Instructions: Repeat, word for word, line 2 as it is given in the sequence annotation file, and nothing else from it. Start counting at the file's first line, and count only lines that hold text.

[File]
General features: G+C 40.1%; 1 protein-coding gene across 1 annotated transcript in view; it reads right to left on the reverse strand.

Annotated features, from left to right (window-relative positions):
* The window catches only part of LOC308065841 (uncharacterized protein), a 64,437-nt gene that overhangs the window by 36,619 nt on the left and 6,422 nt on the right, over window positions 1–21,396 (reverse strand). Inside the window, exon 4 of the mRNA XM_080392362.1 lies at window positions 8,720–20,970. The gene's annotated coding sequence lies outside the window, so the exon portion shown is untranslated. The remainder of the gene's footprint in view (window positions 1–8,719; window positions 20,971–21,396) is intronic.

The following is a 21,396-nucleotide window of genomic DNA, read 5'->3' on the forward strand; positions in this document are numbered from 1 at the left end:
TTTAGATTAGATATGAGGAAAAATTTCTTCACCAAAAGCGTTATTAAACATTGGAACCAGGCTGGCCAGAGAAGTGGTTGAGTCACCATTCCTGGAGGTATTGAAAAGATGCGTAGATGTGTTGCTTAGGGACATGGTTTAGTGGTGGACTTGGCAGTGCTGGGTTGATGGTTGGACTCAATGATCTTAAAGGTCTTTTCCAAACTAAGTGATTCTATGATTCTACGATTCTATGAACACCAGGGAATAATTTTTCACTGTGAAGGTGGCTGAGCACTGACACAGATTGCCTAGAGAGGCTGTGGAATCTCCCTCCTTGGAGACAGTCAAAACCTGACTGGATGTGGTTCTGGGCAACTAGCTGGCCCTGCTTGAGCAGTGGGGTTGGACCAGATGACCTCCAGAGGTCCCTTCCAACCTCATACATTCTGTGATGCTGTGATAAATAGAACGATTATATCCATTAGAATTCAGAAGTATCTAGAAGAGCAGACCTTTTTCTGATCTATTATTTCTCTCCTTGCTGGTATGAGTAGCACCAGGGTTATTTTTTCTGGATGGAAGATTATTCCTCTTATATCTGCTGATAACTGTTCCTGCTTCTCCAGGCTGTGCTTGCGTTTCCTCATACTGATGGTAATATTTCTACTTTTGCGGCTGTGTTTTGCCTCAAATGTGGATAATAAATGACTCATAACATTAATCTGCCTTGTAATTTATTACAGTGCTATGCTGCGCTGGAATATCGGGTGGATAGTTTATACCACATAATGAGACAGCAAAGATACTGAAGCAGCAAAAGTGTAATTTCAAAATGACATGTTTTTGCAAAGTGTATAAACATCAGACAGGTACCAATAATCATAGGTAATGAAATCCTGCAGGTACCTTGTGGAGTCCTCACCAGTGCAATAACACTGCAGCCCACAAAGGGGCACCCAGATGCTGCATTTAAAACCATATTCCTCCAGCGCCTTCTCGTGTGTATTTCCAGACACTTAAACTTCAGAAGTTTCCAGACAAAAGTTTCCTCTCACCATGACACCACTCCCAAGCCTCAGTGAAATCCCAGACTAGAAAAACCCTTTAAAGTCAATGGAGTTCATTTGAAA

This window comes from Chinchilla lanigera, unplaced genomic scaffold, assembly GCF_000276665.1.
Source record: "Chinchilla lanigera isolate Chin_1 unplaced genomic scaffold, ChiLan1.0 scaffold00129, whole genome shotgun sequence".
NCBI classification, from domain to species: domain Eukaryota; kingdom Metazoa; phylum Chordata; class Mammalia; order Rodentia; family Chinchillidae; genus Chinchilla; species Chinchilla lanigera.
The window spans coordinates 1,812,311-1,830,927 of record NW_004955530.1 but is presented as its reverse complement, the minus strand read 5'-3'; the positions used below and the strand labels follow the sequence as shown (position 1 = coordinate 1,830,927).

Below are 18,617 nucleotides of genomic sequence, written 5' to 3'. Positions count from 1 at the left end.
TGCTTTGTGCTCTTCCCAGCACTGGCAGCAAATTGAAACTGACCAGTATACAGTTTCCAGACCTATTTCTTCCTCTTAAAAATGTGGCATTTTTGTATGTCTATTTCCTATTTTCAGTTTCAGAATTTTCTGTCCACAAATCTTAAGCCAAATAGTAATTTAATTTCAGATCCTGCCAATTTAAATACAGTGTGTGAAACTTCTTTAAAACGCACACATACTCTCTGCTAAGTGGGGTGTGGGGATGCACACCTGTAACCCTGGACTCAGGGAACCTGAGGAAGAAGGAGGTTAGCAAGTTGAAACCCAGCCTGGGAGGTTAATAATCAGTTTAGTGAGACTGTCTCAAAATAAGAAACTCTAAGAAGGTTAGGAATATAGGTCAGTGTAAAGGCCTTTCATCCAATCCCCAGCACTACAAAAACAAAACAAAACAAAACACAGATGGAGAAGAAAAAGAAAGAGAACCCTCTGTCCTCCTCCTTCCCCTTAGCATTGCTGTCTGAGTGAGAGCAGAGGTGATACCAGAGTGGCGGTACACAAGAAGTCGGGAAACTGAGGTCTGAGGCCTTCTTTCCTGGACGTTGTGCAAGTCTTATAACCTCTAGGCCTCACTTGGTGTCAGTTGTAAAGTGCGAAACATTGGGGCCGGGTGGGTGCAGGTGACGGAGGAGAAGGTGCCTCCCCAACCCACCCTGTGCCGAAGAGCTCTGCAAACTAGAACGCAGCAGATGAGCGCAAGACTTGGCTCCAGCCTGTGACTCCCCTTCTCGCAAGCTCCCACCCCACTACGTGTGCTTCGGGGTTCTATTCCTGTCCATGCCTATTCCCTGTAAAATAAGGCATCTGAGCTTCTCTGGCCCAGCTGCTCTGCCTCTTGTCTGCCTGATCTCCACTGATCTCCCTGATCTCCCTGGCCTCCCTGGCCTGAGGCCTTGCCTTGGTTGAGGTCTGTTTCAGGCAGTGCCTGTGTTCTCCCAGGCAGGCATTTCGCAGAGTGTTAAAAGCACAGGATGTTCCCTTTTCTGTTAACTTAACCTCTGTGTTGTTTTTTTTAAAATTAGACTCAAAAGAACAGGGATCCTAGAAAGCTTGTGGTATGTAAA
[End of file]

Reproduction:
Annotated features, from left to right (window-relative positions):